January 11th, 2012

If Who’s on First, Who’s in Write?

Bud Abbott and Lou Costello, who had been a comic duo since 1931, visited the Baseball Hall of Fame in 1956. They presented the institution with a gold record and plaque, as well as a transcription of their routine. When I published this classic in The Armchair Book of Baseball in 1985, I prefaced it by writing:

This classic assault on sense and syntax is generally associated with Abbott and Costello, who, having performed it in the 1945 film Naughty Nineties, are presumed to have written it. They didn’t. Who did? Naturally.

I went on to say that the skit was of anonymous authorship, as were some 2,000 other stock burlesque bits in Abbott and Costello’s repertoire. Afterwards, however, I learned that they aired “Who’s on First?” as far back as 1938, when they performed it on Kate Smith’s radio show, and that the skit had an author: Irving Gordon (1915-96), a versatile fellow who also wrote Nat King Cole’s 1951 hit song, “Unforgettable,” as well as “Prelude to a Kiss” for Duke Ellington, “What Can I Tell My Heart?” for Bing Crosby, “Throw Mama from the Train” for Patti Page and—in a song title for Billie Holiday that puts one in mind of  “Who’s on First?”—the strangely populated “Me, Myself and I.”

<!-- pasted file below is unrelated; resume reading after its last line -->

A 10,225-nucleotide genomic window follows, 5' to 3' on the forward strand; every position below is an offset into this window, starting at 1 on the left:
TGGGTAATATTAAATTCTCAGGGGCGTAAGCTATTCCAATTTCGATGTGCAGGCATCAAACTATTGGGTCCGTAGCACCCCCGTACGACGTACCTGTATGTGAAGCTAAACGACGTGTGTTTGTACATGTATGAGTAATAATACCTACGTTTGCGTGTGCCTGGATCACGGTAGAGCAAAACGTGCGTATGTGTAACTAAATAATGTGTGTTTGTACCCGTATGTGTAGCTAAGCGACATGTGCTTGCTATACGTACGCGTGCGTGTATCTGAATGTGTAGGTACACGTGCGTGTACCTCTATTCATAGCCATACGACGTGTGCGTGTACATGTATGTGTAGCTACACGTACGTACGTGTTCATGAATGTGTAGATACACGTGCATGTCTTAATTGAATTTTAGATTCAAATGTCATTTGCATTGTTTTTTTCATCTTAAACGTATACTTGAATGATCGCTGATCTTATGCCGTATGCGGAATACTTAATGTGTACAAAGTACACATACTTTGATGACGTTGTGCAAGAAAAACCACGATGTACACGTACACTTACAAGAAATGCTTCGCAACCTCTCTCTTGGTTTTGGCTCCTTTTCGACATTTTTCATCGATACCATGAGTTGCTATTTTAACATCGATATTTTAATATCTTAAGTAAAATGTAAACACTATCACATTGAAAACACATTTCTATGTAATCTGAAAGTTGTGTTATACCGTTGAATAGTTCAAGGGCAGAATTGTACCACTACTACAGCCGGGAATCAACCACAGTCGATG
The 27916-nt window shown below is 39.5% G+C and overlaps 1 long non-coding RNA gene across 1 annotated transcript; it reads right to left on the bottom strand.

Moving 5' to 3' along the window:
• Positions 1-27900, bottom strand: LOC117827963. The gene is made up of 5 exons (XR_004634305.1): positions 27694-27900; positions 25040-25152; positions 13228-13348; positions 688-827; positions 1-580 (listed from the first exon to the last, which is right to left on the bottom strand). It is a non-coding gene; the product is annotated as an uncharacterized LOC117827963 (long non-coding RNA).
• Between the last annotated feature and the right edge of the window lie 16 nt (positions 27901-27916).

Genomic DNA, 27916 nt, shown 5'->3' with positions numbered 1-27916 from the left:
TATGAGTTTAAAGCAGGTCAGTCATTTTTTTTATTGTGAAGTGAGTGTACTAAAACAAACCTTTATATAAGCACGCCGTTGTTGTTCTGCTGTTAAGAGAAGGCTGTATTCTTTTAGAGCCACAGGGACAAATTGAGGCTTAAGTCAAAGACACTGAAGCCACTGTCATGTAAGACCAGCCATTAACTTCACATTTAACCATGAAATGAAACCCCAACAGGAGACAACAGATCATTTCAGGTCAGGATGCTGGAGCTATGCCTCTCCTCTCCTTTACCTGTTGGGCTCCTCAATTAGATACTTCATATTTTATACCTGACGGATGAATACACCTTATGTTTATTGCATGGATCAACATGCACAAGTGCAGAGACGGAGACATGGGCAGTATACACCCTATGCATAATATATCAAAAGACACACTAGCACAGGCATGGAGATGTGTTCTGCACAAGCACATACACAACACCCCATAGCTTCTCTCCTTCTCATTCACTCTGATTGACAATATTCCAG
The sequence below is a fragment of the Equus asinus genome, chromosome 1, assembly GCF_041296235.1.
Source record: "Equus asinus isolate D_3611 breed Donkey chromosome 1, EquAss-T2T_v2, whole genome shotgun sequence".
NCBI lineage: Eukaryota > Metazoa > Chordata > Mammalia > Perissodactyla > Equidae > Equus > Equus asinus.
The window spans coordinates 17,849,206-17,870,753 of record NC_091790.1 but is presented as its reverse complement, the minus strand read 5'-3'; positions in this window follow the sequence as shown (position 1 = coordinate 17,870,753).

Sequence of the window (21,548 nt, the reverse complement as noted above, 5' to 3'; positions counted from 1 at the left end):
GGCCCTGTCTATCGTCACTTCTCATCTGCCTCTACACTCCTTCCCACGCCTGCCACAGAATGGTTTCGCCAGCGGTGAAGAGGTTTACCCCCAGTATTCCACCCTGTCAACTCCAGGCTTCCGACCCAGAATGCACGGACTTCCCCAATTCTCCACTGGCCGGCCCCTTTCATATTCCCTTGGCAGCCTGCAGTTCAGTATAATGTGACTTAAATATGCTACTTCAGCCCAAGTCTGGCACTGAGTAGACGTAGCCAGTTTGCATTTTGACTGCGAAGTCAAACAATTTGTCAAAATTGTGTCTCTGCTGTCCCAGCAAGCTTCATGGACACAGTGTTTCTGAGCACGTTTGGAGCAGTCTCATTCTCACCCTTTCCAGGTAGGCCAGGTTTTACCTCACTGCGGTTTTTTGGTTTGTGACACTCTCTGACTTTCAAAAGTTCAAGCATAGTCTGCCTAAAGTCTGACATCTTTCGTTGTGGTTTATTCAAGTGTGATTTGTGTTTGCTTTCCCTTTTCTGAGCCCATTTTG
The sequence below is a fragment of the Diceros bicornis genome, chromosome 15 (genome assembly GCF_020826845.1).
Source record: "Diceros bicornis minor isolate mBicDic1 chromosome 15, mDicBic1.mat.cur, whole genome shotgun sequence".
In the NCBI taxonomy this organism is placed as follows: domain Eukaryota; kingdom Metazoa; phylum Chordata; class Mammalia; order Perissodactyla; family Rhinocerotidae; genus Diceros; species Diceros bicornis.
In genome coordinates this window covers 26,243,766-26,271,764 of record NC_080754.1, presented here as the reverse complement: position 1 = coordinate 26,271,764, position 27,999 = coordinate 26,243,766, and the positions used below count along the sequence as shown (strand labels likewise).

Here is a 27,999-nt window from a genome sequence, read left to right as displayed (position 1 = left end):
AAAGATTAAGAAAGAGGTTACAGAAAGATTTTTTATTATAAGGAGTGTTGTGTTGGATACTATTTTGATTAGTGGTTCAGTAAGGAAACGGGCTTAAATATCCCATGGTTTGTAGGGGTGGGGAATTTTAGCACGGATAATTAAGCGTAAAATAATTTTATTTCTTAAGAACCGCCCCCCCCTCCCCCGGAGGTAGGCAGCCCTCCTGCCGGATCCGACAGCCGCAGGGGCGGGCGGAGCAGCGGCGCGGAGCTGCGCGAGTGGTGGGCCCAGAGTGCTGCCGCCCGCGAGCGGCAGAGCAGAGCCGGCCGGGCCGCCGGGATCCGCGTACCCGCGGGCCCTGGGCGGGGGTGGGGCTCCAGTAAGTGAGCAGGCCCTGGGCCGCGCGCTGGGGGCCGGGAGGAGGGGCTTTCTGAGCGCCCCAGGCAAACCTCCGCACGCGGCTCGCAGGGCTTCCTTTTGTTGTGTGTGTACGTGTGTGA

Here’s Gordon’s unforgettable lineup:

First Base: Who

Second Base: What

Third Base: I Don’t Know

Shortstop: I Don’t Care

Left Field: Why

Center Field: Because

Pitcher: Tomorrow

Catcher: Today

Note that this team had always taken the field without anyone in right, or as writer. Now you can put Irving Gordon in. Naturally.